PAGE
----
Nina Janz was a Harry & Helen Gray/AGI Reconciliation Fellow in 2016. While at AGI, she will investigate the historical dialogue and the peacemaking process between Germany and Russia seventy years after World War II. Under the slogan “Reconciliation over the Graves” the German War Graves Commission (Volksbund Deutsche Kriegsgräberfürsorge e.V.) still tries to exhume and bury soldier’s remains, builds war cemeteries and commemorates the war dead. Based on a case study, a German war cemetery in Sologubovka (St. Petersburg), she will examine the approach between the former enemies, between the defeated and the victors. Despite the invincible gap between two national memory narratives, the German war cemetery should symbolize reconciliation and understanding towards the Russians. At AGI Nina Janz investigates the efforts and the process of reconciliation “over the graves” of the war dead in Germany and Russia today.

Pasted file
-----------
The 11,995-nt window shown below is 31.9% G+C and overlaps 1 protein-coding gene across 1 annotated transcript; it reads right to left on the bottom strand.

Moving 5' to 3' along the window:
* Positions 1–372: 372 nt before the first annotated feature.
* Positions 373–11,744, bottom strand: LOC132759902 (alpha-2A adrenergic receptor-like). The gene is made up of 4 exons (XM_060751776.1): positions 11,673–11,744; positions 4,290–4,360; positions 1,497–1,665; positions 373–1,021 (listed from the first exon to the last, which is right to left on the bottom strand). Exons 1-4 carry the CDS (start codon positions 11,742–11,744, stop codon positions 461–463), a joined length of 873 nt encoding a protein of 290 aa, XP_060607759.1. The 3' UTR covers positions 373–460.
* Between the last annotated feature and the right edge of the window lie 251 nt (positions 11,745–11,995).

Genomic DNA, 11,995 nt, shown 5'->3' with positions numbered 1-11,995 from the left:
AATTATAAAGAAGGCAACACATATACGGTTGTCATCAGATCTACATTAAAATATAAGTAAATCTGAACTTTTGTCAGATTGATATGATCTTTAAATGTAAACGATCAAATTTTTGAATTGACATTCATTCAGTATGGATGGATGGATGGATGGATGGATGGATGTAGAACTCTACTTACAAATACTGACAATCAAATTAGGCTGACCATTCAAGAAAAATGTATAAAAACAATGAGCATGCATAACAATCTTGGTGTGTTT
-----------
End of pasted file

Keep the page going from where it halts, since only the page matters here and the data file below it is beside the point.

Nina Janz is a PhD candidate at the institute of cultural anthropology at the University of Hamburg, focusing on culture historical case studies on soldiers’ death and the hero cult during World War II. She worked for the German War Graves Commission in Berlin and participates in the international youth work for German and Eastern European teenagers in history and memory projects on topics like World War II and the Holocaust.
Reconciliation Over the Graves? A German War Cemetery in Russia (or the German-Russian Reconciliation of Sologubovka)
The remains of millions of soldiers still lie in the soil of the former battlefields of World War II in Europe. Since the end of the war, Red Army and …